## Nomenclature

MLIs | Multilevel inverters |

CHB | Cascaded H-bridge |

NPC | Neutral point clamped |

FC | Flying capacitor |

TSV | Total standing voltage (V) |

PIV | Peak inverse voltage (V) |

PWM | Pulse width modulation |

DSP | Digital signal processor |

V_{IN} and I_{IN} | Input voltage (V) and current (A) of the inverter |

V_{Load} and I_{Load} | Maximum load voltage (V) and current (A) |

V_{t} | Triangular carrier of the PWM modulation |

V_{ref} | Reference waveform of the PWM modulation |

V_{S} and I_{S} | Voltage (V) and current (A) of the switch S |

ΔV_{ripple} | Voltage ripple across each capacitor (V) |

ΔQ_{C} | Maximum discharging value of the capacitor C |

N | Number of power switches with the same PIV |

M | Number of cascaded modules |

A_{t} and f_{t} | Amplitude and frequency of the triangular carriers (V_{t}) |

A_{ref} and f_{ref} | Amplitude and frequency of the reference waveform (V_{ref}) |

P_{C} | Conduction loss (W) |

P_{S} | Switching loss (W) |

P_{R} | Power loss caused by capacitor voltage ripple (W) |

P_{S, on} and P_{S, off} | Turn-on and turn-off power loss of the switch S (W) |

P_{out} | Inverter output power (W) |

R_{S} and R_{D} | ON-state resistance of the switch S and its parallel diode (Ω) |

R_{C} | Capacitor internal resistance (Ω) |

R_{eq} | Equivalent value of the parasitic resistance in each voltage level (Ω) |

R and L | Resistance (Ω) and inductance (H) of the load |

t_{on} and t_{off} | Rise and fall times of the switch S (s) |

f_{S} | Switching frequency (Hz) |

T_{j} | Semiconductor junction temperature (°C) |

T_{c} | Semiconductor case temperature (°C) |

T_{s} | Heat sink temperature (°C) |

T_{a} | Ambient temperature (°C) |

Z_{th} | Thermal impedance between junction and case of the semiconductor |

Z_{c} | Thermal impedance between semiconductor case and its heat sink |

Z_{s} | Thermal impedance between heat sink and ambient |

## References

- Kouro, S.; Malinowski, M.; Gopakumar, K.; Pou, J.; Franquelo, L.G.; Wu, B.; Rodriguez, J.; Perez, M.A.; Leon, J.I. Recent Advances and Industrial Applications of Multilevel Converters. IEEE Trans. Ind. Electron.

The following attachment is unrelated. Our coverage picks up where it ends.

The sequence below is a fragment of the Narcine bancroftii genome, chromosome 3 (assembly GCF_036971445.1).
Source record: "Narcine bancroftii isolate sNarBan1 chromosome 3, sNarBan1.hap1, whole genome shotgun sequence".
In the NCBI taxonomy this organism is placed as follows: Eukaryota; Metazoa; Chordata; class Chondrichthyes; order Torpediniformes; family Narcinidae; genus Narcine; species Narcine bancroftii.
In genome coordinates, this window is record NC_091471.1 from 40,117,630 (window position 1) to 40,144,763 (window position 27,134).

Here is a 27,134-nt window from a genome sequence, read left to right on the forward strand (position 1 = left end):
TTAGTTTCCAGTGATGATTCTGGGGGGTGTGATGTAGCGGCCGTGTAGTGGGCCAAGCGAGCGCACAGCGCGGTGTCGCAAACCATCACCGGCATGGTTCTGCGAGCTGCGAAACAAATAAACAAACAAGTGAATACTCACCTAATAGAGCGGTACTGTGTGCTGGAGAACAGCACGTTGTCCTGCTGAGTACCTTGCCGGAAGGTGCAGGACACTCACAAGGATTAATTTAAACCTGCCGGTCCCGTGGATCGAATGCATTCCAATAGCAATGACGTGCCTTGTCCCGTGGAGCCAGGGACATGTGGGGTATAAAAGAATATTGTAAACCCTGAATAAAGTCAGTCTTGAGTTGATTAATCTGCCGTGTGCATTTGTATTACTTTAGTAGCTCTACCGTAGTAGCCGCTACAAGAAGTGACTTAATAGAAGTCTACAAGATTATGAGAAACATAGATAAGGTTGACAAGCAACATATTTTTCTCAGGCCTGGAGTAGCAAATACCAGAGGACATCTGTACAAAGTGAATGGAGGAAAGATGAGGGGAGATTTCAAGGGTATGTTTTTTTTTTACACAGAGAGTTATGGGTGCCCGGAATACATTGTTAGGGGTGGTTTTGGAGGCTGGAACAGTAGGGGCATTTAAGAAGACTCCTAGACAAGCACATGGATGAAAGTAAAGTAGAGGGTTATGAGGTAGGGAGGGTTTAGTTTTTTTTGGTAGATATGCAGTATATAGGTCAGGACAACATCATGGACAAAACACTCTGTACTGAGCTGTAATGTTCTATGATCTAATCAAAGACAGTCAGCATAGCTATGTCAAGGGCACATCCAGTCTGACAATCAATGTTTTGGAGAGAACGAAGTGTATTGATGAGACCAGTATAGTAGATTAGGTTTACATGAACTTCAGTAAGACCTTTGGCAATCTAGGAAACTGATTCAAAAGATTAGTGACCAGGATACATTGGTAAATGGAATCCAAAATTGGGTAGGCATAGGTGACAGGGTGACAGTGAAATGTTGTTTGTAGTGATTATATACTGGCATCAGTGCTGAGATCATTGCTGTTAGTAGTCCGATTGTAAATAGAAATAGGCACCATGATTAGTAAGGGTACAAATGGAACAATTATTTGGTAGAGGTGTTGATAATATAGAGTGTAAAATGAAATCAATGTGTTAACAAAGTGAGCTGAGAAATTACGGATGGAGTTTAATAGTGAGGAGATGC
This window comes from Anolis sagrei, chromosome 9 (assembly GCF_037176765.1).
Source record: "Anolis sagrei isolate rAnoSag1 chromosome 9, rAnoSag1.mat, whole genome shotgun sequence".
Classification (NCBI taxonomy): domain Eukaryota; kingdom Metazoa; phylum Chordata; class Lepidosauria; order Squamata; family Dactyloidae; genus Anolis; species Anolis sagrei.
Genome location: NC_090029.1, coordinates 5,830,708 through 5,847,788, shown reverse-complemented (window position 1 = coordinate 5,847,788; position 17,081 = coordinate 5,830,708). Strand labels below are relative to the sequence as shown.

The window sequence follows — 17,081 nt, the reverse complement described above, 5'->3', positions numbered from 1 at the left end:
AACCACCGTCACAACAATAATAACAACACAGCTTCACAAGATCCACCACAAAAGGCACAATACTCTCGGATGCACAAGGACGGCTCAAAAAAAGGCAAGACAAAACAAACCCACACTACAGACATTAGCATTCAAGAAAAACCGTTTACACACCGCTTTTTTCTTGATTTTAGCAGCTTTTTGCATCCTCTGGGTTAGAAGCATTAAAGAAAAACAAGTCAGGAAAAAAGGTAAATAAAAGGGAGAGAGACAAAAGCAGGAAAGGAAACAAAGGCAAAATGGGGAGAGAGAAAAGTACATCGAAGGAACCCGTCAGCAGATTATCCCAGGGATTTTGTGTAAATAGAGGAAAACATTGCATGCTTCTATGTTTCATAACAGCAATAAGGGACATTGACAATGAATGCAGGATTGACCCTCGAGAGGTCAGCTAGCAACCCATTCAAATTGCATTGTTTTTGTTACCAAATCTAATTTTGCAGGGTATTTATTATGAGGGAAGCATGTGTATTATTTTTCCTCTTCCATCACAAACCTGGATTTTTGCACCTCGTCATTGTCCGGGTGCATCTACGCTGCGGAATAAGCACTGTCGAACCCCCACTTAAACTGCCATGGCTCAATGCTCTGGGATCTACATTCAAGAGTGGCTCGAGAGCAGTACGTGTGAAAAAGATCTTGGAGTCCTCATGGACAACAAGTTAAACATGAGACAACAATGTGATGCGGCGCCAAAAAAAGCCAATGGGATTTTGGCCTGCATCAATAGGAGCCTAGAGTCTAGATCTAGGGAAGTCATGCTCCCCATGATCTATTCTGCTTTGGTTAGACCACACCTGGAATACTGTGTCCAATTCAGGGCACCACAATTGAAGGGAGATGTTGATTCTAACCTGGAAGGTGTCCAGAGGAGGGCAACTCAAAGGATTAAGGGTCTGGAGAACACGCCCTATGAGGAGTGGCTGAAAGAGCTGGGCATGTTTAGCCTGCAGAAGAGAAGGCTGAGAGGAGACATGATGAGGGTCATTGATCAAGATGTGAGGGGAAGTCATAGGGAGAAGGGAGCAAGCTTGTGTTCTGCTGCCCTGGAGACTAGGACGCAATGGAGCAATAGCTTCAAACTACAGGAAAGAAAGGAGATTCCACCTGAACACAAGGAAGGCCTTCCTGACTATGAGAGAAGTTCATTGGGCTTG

**2010**, 57, 2553–2580. [Google Scholar] [CrossRef] - Yuan, X. Derivation of Voltage Source Multilevel Converter Topologies. IEEE Trans. Ind. Electron.
**2017**, 64, 966–976. [Google Scholar] [CrossRef] [Green Version] - Rodriguez, J.; Franquelo, L.G.; Kouro, S.; Leon, J.I.; Portillo, R.C.; Prats, M.A.M.; Perez, M.A. Multilevel Converters: An Enabling Technology for High-Power Applications. Proc. IEEE
**2009**, 97, 1786–1817. [Google Scholar] [CrossRef] - Gupta, K.K.; Ranjan, A.; Bhatnagar, P.; Kumar Sahu, L.; Jain, S. Multilevel Inverter Topologies with Reduced Device Count: A Review. IEEE Trans. Power Electron.
**2016**, 31, 135–151. [Google Scholar] [CrossRef] - Leon, J.I.; Vazquez, S.; Franquelo, L.G. Multilevel Converters: Control and Modulation Techniques for Their Operation and Industrial Applications. Proc. IEEE
**2017**, 105, 2066–2081. [Google Scholar] [CrossRef] - Akagi, H. Multilevel Converters: Fundamental Circuits and Systems. Proc. IEEE
**2017**, 105, 2048–2065. [Google Scholar] [CrossRef] - Wu, B.; Narimani, M. Diode-Clamped Multilevel Inverters. In High-Power Converters and AC Drives; Wiley-IEEE Press: New York, NY, USA, 2017. [Google Scholar]
- Khounjahan, H.; Abapour, M.; Zare, K. Switched-Capacitor Based Single Source Cascaded H-bridge Multilevel Inverter Featuring Boosting Ability. IEEE Trans. Power Electron.
**2018**, 34, 1113–1124. [Google Scholar] [CrossRef] - Lee, S. Single-Stage Switched-Capacitor Module (S3CM) Topology for Cascaded Multilevel Inverter. IEEE Trans. Power Electron.